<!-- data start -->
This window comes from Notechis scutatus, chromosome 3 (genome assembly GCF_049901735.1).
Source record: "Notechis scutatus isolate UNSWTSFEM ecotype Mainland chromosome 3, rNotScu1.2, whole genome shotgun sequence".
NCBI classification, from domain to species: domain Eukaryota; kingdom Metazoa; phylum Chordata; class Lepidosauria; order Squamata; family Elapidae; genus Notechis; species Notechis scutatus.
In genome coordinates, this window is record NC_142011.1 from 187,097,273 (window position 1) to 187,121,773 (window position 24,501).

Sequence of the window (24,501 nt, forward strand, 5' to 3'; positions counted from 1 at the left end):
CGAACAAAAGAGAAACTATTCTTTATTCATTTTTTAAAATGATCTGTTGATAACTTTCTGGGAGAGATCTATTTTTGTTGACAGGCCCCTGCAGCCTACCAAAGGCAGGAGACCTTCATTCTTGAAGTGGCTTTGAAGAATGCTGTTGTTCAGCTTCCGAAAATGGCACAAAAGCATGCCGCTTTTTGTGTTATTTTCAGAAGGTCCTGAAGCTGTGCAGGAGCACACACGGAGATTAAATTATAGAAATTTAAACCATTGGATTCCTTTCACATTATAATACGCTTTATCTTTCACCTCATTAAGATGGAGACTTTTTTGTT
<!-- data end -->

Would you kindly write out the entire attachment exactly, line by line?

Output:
This window comes from Notechis scutatus, chromosome 3 (genome assembly GCF_049901735.1).
Source record: "Notechis scutatus isolate UNSWTSFEM ecotype Mainland chromosome 3, rNotScu1.2, whole genome shotgun sequence".
NCBI classification, from domain to species: domain Eukaryota; kingdom Metazoa; phylum Chordata; class Lepidosauria; order Squamata; family Elapidae; genus Notechis; species Notechis scutatus.
In genome coordinates, this window is record NC_142011.1 from 187,097,273 (window position 1) to 187,121,773 (window position 24,501).

Sequence of the window (24,501 nt, forward strand, 5' to 3'; positions counted from 1 at the left end):
CGAACAAAAGAGAAACTATTCTTTATTCATTTTTTAAAATGATCTGTTGATAACTTTCTGGGAGAGATCTATTTTTGTTGACAGGCCCCTGCAGCCTACCAAAGGCAGGAGACCTTCATTCTTGAAGTGGCTTTGAAGAATGCTGTTGTTCAGCTTCCGAAAATGGCACAAAAGCATGCCGCTTTTTGTGTTATTTTCAGAAGGTCCTGAAGCTGTGCAGGAGCACACACGGAGATTAAATTATAGAAATTTAAACCATTGGATTCCTTTCACATTATAATACGCTTTATCTTTCACCTCATTAAGATGGAGACTTTTTTGTT